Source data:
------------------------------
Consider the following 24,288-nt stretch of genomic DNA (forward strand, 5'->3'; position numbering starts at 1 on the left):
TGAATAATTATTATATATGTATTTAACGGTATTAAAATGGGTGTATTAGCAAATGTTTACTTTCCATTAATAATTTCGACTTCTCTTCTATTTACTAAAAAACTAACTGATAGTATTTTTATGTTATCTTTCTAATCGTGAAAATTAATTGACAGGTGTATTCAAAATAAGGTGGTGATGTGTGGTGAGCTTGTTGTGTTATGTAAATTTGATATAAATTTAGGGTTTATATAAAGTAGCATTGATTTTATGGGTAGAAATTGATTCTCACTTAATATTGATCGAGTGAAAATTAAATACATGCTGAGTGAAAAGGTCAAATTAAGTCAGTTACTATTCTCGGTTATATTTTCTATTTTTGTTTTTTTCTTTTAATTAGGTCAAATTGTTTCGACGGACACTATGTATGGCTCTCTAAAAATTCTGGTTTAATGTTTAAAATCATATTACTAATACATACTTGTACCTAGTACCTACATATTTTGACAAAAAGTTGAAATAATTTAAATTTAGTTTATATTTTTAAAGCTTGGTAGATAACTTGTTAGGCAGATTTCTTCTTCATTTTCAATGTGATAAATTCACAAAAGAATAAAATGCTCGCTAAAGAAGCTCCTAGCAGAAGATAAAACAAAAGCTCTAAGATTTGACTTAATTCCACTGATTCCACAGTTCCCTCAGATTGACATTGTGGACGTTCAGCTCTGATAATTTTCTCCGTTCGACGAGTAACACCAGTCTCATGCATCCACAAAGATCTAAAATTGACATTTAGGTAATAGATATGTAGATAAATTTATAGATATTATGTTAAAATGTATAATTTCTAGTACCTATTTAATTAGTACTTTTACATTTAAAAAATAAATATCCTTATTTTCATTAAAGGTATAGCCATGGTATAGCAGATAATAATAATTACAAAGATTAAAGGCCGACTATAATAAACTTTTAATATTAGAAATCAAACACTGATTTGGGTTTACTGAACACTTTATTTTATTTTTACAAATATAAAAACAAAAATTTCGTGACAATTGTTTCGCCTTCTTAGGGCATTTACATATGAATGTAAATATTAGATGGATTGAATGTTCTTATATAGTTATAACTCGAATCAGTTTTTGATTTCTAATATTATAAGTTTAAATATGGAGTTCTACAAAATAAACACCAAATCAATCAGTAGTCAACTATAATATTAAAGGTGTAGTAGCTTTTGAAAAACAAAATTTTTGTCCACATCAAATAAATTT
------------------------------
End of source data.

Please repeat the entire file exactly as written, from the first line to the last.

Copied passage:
Consider the following 24,288-nt stretch of genomic DNA (forward strand, 5'->3'; position numbering starts at 1 on the left):
TGAATAATTATTATATATGTATTTAACGGTATTAAAATGGGTGTATTAGCAAATGTTTACTTTCCATTAATAATTTCGACTTCTCTTCTATTTACTAAAAAACTAACTGATAGTATTTTTATGTTATCTTTCTAATCGTGAAAATTAATTGACAGGTGTATTCAAAATAAGGTGGTGATGTGTGGTGAGCTTGTTGTGTTATGTAAATTTGATATAAATTTAGGGTTTATATAAAGTAGCATTGATTTTATGGGTAGAAATTGATTCTCACTTAATATTGATCGAGTGAAAATTAAATACATGCTGAGTGAAAAGGTCAAATTAAGTCAGTTACTATTCTCGGTTATATTTTCTATTTTTGTTTTTTTCTTTTAATTAGGTCAAATTGTTTCGACGGACACTATGTATGGCTCTCTAAAAATTCTGGTTTAATGTTTAAAATCATATTACTAATACATACTTGTACCTAGTACCTACATATTTTGACAAAAAGTTGAAATAATTTAAATTTAGTTTATATTTTTAAAGCTTGGTAGATAACTTGTTAGGCAGATTTCTTCTTCATTTTCAATGTGATAAATTCACAAAAGAATAAAATGCTCGCTAAAGAAGCTCCTAGCAGAAGATAAAACAAAAGCTCTAAGATTTGACTTAATTCCACTGATTCCACAGTTCCCTCAGATTGACATTGTGGACGTTCAGCTCTGATAATTTTCTCCGTTCGACGAGTAACACCAGTCTCATGCATCCACAAAGATCTAAAATTGACATTTAGGTAATAGATATGTAGATAAATTTATAGATATTATGTTAAAATGTATAATTTCTAGTACCTATTTAATTAGTACTTTTACATTTAAAAAATAAATATCCTTATTTTCATTAAAGGTATAGCCATGGTATAGCAGATAATAATAATTACAAAGATTAAAGGCCGACTATAATAAACTTTTAATATTAGAAATCAAACACTGATTTGGGTTTACTGAACACTTTATTTTATTTTTACAAATATAAAAACAAAAATTTCGTGACAATTGTTTCGCCTTCTTAGGGCATTTACATATGAATGTAAATATTAGATGGATTGAATGTTCTTATATAGTTATAACTCGAATCAGTTTTTGATTTCTAATATTATAAGTTTAAATATGGAGTTCTACAAAATAAACACCAAATCAATCAGTAGTCAACTATAATATTAAAGGTGTAGTAGCTTTTGAAAAACAAAATTTTTGTCCACATCAAATAAATTT